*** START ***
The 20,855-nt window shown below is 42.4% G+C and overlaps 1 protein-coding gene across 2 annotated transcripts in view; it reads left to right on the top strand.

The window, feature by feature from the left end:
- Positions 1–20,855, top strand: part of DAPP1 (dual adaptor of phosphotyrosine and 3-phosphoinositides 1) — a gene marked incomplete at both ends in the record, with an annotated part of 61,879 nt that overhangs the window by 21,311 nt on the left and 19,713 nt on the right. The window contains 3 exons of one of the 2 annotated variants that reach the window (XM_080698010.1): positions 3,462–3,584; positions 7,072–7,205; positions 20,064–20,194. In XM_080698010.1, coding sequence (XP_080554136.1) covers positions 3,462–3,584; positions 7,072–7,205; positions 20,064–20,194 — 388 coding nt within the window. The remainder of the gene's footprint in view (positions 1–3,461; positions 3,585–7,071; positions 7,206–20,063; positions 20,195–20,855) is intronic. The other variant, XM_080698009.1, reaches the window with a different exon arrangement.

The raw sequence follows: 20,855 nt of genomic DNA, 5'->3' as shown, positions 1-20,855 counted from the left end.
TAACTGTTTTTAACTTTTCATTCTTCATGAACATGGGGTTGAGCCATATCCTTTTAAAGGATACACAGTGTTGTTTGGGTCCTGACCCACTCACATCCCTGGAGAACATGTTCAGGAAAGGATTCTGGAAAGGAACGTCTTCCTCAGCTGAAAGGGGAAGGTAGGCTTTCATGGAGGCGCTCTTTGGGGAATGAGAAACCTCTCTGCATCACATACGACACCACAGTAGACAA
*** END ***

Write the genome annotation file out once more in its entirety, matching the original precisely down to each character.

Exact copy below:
The 20,855-nt window shown below is 42.4% G+C and overlaps 1 protein-coding gene across 2 annotated transcripts in view; it reads left to right on the top strand.

The window, feature by feature from the left end:
- Positions 1–20,855, top strand: part of DAPP1 (dual adaptor of phosphotyrosine and 3-phosphoinositides 1) — a gene marked incomplete at both ends in the record, with an annotated part of 61,879 nt that overhangs the window by 21,311 nt on the left and 19,713 nt on the right. The window contains 3 exons of one of the 2 annotated variants that reach the window (XM_080698010.1): positions 3,462–3,584; positions 7,072–7,205; positions 20,064–20,194. In XM_080698010.1, coding sequence (XP_080554136.1) covers positions 3,462–3,584; positions 7,072–7,205; positions 20,064–20,194 — 388 coding nt within the window. The remainder of the gene's footprint in view (positions 1–3,461; positions 3,585–7,071; positions 7,206–20,063; positions 20,195–20,855) is intronic. The other variant, XM_080698009.1, reaches the window with a different exon arrangement.

The raw sequence follows: 20,855 nt of genomic DNA, 5'->3' as shown, positions 1-20,855 counted from the left end.
TAACTGTTTTTAACTTTTCATTCTTCATGAACATGGGGTTGAGCCATATCCTTTTAAAGGATACACAGTGTTGTTTGGGTCCTGACCCACTCACATCCCTGGAGAACATGTTCAGGAAAGGATTCTGGAAAGGAACGTCTTCCTCAGCTGAAAGGGGAAGGTAGGCTTTCATGGAGGCGCTCTTTGGGGAATGAGAAACCTCTCTGCATCACATACGACACCACAGTAGACAA